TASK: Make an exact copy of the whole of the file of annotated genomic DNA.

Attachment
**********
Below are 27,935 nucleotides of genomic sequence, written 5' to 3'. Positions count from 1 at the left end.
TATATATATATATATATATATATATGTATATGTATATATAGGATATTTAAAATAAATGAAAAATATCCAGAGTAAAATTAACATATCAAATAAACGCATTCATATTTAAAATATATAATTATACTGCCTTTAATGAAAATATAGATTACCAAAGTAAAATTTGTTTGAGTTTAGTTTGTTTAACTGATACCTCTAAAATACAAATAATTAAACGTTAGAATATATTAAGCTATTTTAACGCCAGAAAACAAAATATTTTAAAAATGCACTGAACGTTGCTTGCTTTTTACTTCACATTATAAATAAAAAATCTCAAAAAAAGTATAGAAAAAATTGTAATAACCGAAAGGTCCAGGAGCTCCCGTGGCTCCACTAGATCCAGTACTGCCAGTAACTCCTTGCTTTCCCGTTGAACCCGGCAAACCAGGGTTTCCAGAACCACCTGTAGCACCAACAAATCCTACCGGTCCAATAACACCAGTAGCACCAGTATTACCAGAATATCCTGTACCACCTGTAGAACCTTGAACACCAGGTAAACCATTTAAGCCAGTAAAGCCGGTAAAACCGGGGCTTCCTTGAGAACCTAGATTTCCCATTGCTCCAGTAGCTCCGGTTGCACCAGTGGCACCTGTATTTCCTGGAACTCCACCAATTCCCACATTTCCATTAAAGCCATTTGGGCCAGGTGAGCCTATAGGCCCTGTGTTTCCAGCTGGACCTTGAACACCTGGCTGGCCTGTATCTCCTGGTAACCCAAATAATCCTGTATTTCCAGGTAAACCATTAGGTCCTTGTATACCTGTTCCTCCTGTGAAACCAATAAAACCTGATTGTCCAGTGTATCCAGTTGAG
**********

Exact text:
Below are 27,935 nucleotides of genomic sequence, written 5' to 3'. Positions count from 1 at the left end.
TATATATATATATATATATATATATGTATATGTATATATAGGATATTTAAAATAAATGAAAAATATCCAGAGTAAAATTAACATATCAAATAAACGCATTCATATTTAAAATATATAATTATACTGCCTTTAATGAAAATATAGATTACCAAAGTAAAATTTGTTTGAGTTTAGTTTGTTTAACTGATACCTCTAAAATACAAATAATTAAACGTTAGAATATATTAAGCTATTTTAACGCCAGAAAACAAAATATTTTAAAAATGCACTGAACGTTGCTTGCTTTTTACTTCACATTATAAATAAAAAATCTCAAAAAAAGTATAGAAAAAATTGTAATAACCGAAAGGTCCAGGAGCTCCCGTGGCTCCACTAGATCCAGTACTGCCAGTAACTCCTTGCTTTCCCGTTGAACCCGGCAAACCAGGGTTTCCAGAACCACCTGTAGCACCAACAAATCCTACCGGTCCAATAACACCAGTAGCACCAGTATTACCAGAATATCCTGTACCACCTGTAGAACCTTGAACACCAGGTAAACCATTTAAGCCAGTAAAGCCGGTAAAACCGGGGCTTCCTTGAGAACCTAGATTTCCCATTGCTCCAGTAGCTCCGGTTGCACCAGTGGCACCTGTATTTCCTGGAACTCCACCAATTCCCACATTTCCATTAAAGCCATTTGGGCCAGGTGAGCCTATAGGCCCTGTGTTTCCAGCTGGACCTTGAACACCTGGCTGGCCTGTATCTCCTGGTAACCCAAATAATCCTGTATTTCCAGGTAAACCATTAGGTCCTTGTATACCTGTTCCTCCTGTGAAACCAATAAAACCTGATTGTCCAGTGTATCCAGTTGAG